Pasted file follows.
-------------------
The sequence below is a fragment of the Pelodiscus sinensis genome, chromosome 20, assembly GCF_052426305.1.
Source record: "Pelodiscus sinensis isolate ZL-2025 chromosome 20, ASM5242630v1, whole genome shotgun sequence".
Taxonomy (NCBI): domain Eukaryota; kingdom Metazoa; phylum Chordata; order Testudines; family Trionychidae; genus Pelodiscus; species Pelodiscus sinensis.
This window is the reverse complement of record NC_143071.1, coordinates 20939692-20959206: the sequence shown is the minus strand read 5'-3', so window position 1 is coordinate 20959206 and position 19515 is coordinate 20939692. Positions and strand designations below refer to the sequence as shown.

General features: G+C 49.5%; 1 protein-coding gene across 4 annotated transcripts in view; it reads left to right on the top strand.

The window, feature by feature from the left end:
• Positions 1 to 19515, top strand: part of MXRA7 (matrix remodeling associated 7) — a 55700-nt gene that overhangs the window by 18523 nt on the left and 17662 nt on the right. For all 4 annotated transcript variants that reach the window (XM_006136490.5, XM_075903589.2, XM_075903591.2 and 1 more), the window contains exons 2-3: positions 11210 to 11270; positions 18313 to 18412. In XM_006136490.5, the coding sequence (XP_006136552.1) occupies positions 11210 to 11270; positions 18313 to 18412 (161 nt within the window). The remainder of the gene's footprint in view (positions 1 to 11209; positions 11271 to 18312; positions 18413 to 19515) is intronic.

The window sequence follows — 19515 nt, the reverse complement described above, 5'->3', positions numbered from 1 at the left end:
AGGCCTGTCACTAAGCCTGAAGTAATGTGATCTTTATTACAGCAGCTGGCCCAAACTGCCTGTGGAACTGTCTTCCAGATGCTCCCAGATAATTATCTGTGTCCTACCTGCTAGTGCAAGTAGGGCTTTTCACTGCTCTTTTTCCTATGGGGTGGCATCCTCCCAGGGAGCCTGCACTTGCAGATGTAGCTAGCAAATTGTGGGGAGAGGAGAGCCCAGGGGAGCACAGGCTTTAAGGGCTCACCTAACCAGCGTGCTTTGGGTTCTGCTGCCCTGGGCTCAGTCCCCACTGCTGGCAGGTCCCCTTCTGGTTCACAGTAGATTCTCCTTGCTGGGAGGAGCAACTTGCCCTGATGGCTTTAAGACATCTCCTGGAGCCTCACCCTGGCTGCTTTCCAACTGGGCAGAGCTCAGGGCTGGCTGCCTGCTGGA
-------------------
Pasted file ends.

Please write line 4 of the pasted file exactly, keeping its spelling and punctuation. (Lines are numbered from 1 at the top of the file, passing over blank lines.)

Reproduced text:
This window is the reverse complement of record NC_143071.1, coordinates 20939692-20959206: the sequence shown is the minus strand read 5'-3', so window position 1 is coordinate 20959206 and position 19515 is coordinate 20939692. Positions and strand designations below refer to the sequence as shown.